TLS certificate validation errors are much less common on today’s Internet than they used to be, but you can still expect to run into them from time to time. Thanks to a decade of poor user interface decisions by web browsers (only very recently fixed in major browsers), users do not understand TLS and think it’s OK to bypass certificate warnings if they trust the site in question.
This is completely backwards. You should only bypass the warning if you do not trust the site.
The TLS certificate does not exist to state that the site is somehow trustworthy. It exists only to state that the site is the site you think it is: to ensure there is no man in the middle (MITM) attacker. If you are visiting https://www.example.com and get a certificate validation error, that means that even though your browser is displaying the URL https://www.example.com, there’s zero reason to believe you’re really visiting https://www.example.com rather than an attack site. Your browser can tell the difference, and it’s warning you. (More often, the site is just broken, or “misconfigured” if you want to be generous, but you and your browser have no way to know that.)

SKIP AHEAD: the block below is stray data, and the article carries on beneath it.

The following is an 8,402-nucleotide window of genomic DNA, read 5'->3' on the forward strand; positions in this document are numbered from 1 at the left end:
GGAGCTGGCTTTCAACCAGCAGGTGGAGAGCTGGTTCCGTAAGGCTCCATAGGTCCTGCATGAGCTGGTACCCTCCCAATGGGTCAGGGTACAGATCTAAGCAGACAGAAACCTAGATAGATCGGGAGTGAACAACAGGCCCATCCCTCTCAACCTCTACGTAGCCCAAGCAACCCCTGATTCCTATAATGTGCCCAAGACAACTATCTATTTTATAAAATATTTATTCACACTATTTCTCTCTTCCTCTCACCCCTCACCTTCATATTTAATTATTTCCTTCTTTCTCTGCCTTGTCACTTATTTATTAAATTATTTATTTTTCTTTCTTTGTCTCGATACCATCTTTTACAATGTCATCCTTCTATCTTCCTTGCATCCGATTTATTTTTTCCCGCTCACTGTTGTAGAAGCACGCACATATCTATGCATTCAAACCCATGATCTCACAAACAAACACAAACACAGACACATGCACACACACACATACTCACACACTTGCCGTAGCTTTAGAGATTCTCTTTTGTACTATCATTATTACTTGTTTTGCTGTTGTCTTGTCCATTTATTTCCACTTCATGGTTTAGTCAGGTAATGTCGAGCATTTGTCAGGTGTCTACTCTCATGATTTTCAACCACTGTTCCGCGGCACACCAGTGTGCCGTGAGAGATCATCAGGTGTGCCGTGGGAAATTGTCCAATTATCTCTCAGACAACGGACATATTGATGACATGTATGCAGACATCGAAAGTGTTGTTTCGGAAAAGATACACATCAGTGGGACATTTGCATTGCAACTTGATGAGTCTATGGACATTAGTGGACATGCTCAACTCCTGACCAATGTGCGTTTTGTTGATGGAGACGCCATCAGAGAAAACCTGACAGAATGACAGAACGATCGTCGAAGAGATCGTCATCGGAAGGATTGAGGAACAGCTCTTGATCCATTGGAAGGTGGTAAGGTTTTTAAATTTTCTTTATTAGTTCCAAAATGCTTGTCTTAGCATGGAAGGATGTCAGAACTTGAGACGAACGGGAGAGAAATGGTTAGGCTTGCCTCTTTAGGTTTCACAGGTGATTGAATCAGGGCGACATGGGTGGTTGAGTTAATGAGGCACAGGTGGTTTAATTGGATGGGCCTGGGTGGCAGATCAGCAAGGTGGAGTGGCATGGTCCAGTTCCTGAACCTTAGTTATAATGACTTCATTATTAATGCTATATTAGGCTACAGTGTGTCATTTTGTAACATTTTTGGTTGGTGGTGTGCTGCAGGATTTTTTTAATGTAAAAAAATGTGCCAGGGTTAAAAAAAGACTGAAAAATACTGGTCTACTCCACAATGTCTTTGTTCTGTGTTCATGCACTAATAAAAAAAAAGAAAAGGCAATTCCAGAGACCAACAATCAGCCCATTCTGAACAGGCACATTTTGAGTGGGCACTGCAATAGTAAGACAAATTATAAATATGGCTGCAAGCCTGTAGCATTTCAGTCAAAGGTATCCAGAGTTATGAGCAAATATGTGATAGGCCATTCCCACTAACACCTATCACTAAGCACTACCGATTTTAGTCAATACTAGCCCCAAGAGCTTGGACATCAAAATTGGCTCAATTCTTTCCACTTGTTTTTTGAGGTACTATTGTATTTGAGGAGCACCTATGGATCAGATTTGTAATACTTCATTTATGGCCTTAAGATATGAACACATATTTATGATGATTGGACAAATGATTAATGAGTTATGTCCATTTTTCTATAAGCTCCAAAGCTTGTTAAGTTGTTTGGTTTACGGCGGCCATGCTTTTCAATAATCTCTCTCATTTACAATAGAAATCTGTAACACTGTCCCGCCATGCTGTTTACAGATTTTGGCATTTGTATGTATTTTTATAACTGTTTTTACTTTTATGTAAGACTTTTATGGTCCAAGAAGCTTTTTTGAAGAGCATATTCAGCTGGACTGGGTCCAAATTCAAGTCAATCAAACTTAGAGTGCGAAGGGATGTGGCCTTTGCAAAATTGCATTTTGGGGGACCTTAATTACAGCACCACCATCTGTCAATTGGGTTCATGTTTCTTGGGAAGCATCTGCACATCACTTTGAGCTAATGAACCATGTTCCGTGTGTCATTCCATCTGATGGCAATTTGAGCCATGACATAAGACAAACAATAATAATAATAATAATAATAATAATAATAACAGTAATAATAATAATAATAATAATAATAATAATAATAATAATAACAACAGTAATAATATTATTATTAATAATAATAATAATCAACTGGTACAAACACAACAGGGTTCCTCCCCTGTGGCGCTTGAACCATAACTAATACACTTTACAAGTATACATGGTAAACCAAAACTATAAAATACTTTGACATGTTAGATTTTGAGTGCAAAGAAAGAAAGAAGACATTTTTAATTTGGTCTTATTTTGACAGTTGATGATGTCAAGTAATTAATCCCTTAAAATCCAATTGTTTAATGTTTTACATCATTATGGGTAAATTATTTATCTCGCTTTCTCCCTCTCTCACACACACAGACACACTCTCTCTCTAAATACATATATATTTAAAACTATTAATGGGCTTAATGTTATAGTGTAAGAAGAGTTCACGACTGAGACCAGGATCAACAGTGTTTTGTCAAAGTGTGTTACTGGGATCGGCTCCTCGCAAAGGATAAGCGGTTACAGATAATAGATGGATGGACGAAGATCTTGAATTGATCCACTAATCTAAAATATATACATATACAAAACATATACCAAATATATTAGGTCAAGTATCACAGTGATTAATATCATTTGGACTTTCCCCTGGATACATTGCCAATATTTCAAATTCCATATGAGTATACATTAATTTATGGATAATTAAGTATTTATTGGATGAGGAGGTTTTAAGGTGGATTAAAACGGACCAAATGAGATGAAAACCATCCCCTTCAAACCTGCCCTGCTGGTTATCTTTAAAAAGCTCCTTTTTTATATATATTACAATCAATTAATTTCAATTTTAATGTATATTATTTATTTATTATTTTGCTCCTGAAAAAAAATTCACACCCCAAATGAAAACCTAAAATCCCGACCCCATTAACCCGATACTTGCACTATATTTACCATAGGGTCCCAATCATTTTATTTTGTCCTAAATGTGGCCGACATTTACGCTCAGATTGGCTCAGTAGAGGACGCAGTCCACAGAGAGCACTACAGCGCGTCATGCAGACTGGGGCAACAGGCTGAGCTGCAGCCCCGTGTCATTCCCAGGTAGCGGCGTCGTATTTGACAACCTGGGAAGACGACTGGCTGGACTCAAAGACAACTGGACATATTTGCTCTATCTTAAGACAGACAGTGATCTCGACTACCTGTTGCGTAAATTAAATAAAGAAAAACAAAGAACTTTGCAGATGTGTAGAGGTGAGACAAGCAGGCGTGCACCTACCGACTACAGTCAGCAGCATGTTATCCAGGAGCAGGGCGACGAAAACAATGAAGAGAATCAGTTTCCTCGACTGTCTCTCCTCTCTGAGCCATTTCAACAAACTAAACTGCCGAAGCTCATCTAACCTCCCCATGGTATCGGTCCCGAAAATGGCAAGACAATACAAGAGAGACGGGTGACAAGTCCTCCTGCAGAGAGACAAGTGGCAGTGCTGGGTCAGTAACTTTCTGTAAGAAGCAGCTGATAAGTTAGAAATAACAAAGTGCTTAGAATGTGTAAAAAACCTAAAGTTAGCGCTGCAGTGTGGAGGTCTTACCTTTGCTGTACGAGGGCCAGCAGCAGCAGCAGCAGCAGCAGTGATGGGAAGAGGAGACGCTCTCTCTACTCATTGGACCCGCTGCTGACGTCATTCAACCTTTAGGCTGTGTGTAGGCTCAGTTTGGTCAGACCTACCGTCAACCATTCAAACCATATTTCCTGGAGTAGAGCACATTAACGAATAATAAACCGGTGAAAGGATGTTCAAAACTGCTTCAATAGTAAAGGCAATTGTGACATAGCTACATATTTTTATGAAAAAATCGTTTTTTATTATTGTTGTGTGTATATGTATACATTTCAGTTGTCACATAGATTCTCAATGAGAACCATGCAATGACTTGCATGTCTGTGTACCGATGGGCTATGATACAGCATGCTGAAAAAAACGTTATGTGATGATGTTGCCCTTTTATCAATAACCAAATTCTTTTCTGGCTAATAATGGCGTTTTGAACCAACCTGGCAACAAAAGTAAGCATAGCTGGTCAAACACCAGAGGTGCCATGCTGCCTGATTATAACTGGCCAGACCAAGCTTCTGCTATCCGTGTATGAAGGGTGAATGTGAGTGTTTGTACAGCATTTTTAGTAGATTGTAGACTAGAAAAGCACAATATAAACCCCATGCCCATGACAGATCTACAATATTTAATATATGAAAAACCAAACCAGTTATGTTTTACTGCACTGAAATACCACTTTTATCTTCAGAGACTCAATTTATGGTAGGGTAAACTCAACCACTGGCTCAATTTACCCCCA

If you do not trust the site in question (e.g. you do not have any user account on the site), then there is not actually any harm in bypassing the warning. You don’t trust the site, so you do not care if a MITM is changing the page, recording your passwords, sending fake data to the site in your name, or whatever else.
But if you do trust the site, this error is cause to freak out and not continue, because it gives you have strong reason to believe there is a MITM attacker. Once you click continue, you should assume the MITM has total control over your interaction with the trusted website.
I will pick on Midori for an example of how bad design can confuse users:
As you can see from the label, Midori has this very wrong. Users are misled into continuing if they trust the website: the very situation in which it is unsafe to continue.
Firefox and Chrome handle this much better nowadays, but not perfectly. Firefox says “Your connection is not secure” while Chrome says “Your connection is not private.” It would be better to say: “This doesn’t look like the real www.example.com.”